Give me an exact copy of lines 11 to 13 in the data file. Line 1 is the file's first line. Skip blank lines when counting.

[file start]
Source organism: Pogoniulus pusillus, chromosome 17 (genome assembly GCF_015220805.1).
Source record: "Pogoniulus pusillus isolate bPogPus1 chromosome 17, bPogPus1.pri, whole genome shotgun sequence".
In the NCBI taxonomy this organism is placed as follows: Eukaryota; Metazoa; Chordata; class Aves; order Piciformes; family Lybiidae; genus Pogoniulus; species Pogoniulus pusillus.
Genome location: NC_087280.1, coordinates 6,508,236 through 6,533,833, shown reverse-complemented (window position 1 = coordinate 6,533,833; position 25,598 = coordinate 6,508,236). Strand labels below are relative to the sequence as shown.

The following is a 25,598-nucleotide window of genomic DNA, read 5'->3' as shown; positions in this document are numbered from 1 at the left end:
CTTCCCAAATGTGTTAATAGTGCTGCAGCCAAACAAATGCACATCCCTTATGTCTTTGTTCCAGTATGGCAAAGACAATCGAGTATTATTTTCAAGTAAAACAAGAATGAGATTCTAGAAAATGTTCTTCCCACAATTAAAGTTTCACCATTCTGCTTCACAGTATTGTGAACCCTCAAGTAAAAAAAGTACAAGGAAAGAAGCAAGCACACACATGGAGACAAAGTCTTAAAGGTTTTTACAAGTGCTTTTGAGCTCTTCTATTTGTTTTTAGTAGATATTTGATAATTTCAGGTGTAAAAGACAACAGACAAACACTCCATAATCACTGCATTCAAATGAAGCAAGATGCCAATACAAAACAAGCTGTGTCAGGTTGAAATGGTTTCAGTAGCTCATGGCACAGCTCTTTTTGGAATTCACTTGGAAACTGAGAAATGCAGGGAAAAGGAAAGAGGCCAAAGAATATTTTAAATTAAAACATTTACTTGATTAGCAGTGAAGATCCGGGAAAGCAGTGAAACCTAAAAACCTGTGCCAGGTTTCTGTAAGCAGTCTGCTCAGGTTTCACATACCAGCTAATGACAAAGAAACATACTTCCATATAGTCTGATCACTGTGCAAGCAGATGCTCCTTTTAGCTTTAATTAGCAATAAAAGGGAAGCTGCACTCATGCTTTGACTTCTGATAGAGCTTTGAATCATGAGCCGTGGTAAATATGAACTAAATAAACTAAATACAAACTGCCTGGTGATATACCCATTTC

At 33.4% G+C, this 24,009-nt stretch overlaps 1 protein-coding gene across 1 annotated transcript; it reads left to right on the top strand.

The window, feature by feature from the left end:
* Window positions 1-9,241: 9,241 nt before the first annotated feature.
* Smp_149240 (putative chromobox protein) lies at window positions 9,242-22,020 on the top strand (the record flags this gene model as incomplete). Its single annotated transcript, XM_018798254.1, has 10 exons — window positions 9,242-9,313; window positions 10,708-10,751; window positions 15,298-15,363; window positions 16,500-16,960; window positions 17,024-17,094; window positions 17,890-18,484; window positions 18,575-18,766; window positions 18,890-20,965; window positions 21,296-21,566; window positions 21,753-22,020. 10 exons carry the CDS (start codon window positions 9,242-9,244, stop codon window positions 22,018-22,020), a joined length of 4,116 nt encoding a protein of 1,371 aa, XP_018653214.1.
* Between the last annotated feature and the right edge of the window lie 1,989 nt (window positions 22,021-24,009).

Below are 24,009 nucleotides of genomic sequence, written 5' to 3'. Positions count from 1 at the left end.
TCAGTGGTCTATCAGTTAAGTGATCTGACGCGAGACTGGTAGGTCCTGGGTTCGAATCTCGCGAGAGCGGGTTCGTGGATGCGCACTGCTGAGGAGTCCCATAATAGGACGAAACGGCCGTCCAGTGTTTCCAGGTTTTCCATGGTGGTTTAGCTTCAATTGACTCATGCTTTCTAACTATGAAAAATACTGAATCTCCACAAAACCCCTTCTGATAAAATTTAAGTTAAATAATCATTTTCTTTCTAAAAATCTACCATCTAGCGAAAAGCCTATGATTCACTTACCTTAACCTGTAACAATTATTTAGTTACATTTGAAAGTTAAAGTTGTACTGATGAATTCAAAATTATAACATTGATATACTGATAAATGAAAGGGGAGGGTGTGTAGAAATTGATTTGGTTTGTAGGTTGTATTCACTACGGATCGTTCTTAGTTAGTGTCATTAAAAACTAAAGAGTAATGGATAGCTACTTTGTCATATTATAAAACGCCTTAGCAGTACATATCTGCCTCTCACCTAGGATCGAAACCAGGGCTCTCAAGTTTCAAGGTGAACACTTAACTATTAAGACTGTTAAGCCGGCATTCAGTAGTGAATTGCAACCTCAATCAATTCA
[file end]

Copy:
* Between the last annotated feature and the right edge of the window lie 1,989 nt (window positions 22,021-24,009).

Below are 24,009 nucleotides of genomic sequence, written 5' to 3'. Positions count from 1 at the left end.
TCAGTGGTCTATCAGTTAAGTGATCTGACGCGAGACTGGTAGGTCCTGGGTTCGAATCTCGCGAGAGCGGGTTCGTGGATGCGCACTGCTGAGGAGTCCCATAATAGGACGAAACGGCCGTCCAGTGTTTCCAGGTTTTCCATGGTGGTTTAGCTTCAATTGACTCATGCTTTCTAACTATGAAAAATACTGAATCTCCACAAAACCCCTTCTGATAAAATTTAAGTTAAATAATCATTTTCTTTCTAAAAATCTACCATCTAGCGAAAAGCCTATGATTCACTTACCTTAACCTGTAACAATTATTTAGTTACATTTGAAAGTTAAAGTTGTACTGATGAATTCAAAATTATAACATTGATATACTGATAAATGAAAGGGGAGGGTGTGTAGAAATTGATTTGGTTTGTAGGTTGTATTCACTACGGATCGTTCTTAGTTAGTGTCATTAAAAACTAAAGAGTAATGGATAGCTACTTTGTCATATTATAAAACGCCTTAGCAGTACATATCTGCCTCTCACCTAGGATCGAAACCAGGGCTCTCAAGTTTCAAGGTGAACACTTAACTATTAAGACTGTTAAGCCGGCATTCAGTAGTGAATTGCAACCTCAATCAATTCA